As a side project, we are looking at how you can create a site that has a cohesive set of documentation. In other words, make it easy for the user to move back forth between the automatically generated REST API reference information and other REST API documentation. You can do this with static site generators, but these often have limitations. By using MadCap Flare, you can include a site search, manage multiple versions, manage pro/lite products, re-use content, publish to PDF, manage localised content, manage synonyms, and avoid inserting scripts into pages that only the original creator understands. MadCap Flare is good at scale, dealing with the messier problems that often affect documentation.
The objectives are:
Can this be done? Yes. The main issue is whether to keep all the automatically generated REST API reference documentation as a single web page, or split each resource into separate topics (i.e. separate web pages). We’re currently looking at the best way to do both. When we’ve settled on the best approach, we’ll publish some examples on the Cherryleaf blog.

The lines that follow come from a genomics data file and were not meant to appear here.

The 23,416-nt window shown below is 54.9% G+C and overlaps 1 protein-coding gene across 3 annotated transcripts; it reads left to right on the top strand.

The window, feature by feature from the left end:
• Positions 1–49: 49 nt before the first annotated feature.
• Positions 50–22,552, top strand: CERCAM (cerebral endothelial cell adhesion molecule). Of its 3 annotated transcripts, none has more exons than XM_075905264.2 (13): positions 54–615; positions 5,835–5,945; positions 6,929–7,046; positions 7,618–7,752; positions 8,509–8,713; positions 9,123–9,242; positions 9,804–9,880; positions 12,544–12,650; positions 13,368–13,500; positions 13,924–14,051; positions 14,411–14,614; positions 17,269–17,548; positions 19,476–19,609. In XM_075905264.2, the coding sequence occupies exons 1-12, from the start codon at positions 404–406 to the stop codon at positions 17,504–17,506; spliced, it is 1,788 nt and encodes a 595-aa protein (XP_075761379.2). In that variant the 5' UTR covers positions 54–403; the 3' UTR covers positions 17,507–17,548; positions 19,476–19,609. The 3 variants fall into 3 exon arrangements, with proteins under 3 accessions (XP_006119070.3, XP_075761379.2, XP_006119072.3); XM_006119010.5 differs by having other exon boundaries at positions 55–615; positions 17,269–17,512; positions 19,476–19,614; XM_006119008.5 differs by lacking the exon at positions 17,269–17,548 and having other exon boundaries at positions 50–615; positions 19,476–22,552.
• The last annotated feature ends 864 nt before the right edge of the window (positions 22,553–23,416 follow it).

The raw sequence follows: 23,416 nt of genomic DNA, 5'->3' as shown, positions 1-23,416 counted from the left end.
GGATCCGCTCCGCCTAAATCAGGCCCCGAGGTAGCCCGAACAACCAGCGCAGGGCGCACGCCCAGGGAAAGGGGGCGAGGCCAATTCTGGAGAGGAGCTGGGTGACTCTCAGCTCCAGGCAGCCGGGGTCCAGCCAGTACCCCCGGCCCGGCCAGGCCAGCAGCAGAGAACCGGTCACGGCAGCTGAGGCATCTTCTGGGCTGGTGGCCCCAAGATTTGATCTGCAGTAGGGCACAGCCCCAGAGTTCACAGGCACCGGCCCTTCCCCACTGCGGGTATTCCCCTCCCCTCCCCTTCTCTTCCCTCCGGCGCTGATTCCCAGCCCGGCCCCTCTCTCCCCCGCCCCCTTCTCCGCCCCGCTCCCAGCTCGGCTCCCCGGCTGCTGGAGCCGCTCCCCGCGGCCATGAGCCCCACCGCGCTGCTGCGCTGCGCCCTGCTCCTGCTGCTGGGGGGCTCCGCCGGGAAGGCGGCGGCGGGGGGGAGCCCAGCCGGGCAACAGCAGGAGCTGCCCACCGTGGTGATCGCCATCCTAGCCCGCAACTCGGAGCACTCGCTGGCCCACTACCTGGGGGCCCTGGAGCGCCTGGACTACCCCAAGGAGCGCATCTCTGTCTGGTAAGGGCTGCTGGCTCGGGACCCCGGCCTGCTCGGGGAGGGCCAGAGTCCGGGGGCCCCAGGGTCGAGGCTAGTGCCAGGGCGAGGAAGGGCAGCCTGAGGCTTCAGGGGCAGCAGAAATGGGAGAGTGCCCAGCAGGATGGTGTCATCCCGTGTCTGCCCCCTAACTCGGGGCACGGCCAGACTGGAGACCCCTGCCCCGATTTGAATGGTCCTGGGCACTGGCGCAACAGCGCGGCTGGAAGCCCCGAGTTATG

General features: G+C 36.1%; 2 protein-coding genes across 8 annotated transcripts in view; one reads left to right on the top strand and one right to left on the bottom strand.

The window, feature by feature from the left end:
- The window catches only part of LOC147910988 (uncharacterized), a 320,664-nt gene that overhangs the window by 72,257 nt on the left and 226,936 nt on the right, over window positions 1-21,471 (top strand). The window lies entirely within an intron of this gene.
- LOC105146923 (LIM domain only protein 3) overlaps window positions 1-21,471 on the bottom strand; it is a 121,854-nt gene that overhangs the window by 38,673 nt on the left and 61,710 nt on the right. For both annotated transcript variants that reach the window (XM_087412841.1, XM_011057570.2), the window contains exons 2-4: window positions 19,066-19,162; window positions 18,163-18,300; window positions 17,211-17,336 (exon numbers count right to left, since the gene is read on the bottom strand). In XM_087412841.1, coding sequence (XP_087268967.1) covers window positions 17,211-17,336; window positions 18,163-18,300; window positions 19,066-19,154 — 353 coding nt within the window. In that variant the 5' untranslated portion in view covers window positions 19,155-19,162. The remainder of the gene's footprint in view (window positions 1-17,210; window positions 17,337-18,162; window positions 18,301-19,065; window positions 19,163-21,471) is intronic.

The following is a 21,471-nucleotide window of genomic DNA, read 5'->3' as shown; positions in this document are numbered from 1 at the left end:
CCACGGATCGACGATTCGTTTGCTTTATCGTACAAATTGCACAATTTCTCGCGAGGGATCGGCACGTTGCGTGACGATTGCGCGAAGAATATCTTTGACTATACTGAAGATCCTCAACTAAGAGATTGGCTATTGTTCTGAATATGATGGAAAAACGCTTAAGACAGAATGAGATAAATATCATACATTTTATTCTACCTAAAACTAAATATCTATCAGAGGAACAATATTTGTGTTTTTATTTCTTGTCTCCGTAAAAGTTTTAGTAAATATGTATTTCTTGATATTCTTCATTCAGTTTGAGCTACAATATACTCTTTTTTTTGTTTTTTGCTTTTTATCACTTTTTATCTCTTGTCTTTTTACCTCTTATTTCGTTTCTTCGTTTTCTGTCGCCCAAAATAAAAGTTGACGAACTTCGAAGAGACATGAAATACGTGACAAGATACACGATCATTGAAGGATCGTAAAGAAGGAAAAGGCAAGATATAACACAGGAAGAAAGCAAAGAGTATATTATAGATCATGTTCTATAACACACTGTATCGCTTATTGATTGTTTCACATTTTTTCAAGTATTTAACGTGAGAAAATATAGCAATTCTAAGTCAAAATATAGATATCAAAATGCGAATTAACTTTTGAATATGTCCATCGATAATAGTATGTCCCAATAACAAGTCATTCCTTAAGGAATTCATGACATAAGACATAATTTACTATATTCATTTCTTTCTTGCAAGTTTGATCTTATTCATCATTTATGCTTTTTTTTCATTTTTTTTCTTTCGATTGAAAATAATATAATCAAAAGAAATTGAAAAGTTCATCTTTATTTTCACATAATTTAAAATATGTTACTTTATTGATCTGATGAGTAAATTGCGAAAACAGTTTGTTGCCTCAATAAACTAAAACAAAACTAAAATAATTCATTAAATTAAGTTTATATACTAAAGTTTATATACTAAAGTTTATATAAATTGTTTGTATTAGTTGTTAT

Recording from UAEurope 2017 conference.
With many software developers now spending their time developing APIs, there’s an increasing demand for API documentation writers.
It’s a fast changing field, with emerging information design patterns and authoring tools. It’s also different from end user documentation, and this means many Technical Communicators are uncertain if and how they should migrate to these roles.
REST API documentation training course: